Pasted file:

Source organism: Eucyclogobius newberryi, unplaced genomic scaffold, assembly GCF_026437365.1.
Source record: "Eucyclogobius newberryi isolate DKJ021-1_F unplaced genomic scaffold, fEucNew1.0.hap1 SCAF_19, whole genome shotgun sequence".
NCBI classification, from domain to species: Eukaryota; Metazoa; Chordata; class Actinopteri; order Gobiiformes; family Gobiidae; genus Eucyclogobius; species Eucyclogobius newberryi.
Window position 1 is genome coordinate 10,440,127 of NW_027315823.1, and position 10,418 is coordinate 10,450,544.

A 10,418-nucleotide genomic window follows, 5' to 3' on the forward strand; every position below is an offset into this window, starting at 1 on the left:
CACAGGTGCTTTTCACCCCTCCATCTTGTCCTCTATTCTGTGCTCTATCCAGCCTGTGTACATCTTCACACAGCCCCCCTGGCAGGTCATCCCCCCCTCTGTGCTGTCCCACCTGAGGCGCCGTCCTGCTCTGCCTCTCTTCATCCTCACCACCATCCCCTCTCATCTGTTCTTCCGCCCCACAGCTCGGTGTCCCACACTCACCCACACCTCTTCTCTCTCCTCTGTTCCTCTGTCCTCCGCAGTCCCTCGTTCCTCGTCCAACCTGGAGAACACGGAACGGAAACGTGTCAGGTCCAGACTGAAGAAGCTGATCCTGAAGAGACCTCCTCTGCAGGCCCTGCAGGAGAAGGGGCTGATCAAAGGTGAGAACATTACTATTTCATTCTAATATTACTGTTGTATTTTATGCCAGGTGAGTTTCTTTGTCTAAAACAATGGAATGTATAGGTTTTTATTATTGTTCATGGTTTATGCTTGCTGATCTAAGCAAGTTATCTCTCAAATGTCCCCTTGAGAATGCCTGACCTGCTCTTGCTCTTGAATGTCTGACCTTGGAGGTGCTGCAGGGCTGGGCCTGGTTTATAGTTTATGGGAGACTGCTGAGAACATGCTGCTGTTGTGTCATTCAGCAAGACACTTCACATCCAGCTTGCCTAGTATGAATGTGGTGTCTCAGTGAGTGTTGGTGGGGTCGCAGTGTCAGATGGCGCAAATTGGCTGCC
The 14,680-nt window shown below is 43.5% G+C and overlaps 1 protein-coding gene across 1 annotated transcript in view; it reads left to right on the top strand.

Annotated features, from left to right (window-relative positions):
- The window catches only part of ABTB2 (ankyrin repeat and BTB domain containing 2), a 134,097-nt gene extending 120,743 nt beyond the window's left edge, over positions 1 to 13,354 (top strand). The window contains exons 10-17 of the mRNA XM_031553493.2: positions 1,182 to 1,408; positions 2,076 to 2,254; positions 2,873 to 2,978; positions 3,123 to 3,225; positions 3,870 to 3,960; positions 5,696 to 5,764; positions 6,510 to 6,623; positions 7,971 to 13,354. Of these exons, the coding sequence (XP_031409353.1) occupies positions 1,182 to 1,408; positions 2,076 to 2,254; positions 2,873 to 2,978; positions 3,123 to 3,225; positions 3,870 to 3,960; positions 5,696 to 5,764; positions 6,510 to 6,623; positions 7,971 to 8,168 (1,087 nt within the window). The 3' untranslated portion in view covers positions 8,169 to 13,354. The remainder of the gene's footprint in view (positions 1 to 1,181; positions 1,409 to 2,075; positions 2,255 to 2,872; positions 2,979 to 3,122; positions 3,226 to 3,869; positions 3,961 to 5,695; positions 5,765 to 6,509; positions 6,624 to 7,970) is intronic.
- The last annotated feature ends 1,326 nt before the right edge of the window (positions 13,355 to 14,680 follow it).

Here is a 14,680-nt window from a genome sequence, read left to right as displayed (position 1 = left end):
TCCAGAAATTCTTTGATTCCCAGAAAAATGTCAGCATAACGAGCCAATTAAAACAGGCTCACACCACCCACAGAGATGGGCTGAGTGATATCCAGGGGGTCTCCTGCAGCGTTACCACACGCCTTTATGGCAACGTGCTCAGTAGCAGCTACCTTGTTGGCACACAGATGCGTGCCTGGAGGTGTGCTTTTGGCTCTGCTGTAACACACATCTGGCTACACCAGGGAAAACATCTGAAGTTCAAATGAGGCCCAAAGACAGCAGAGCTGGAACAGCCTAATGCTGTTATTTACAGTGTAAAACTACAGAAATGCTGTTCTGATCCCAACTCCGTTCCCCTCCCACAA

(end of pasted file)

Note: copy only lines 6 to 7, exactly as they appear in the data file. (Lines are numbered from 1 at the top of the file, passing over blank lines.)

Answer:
CACAGGTGCTTTTCACCCCTCCATCTTGTCCTCTATTCTGTGCTCTATCCAGCCTGTGTACATCTTCACACAGCCCCCCTGGCAGGTCATCCCCCCCTCTGTGCTGTCCCACCTGAGGCGCCGTCCTGCTCTGCCTCTCTTCATCCTCACCACCATCCCCTCTCATCTGTTCTTCCGCCCCACAGCTCGGTGTCCCACACTCACCCACACCTCTTCTCTCTCCTCTGTTCCTCTGTCCTCCGCAGTCCCTCGTTCCTCGTCCAACCTGGAGAACACGGAACGGAAACGTGTCAGGTCCAGACTGAAGAAGCTGATCCTGAAGAGACCTCCTCTGCAGGCCCTGCAGGAGAAGGGGCTGATCAAAGGTGAGAACATTACTATTTCATTCTAATATTACTGTTGTATTTTATGCCAGGTGAGTTTCTTTGTCTAAAACAATGGAATGTATAGGTTTTTATTATTGTTCATGGTTTATGCTTGCTGATCTAAGCAAGTTATCTCTCAAATGTCCCCTTGAGAATGCCTGACCTGCTCTTGCTCTTGAATGTCTGACCTTGGAGGTGCTGCAGGGCTGGGCCTGGTTTATAGTTTATGGGAGACTGCTGAGAACATGCTGCTGTTGTGTCATTCAGCAAGACACTTCACATCCAGCTTGCCTAGTATGAATGTGGTGTCTCAGTGAGTGTTGGTGGGGTCGCAGTGTCAGATGGCGCAAATTGGCTGCC
The 14,680-nt window shown below is 43.5% G+C and overlaps 1 protein-coding gene across 1 annotated transcript in view; it reads left to right on the top strand.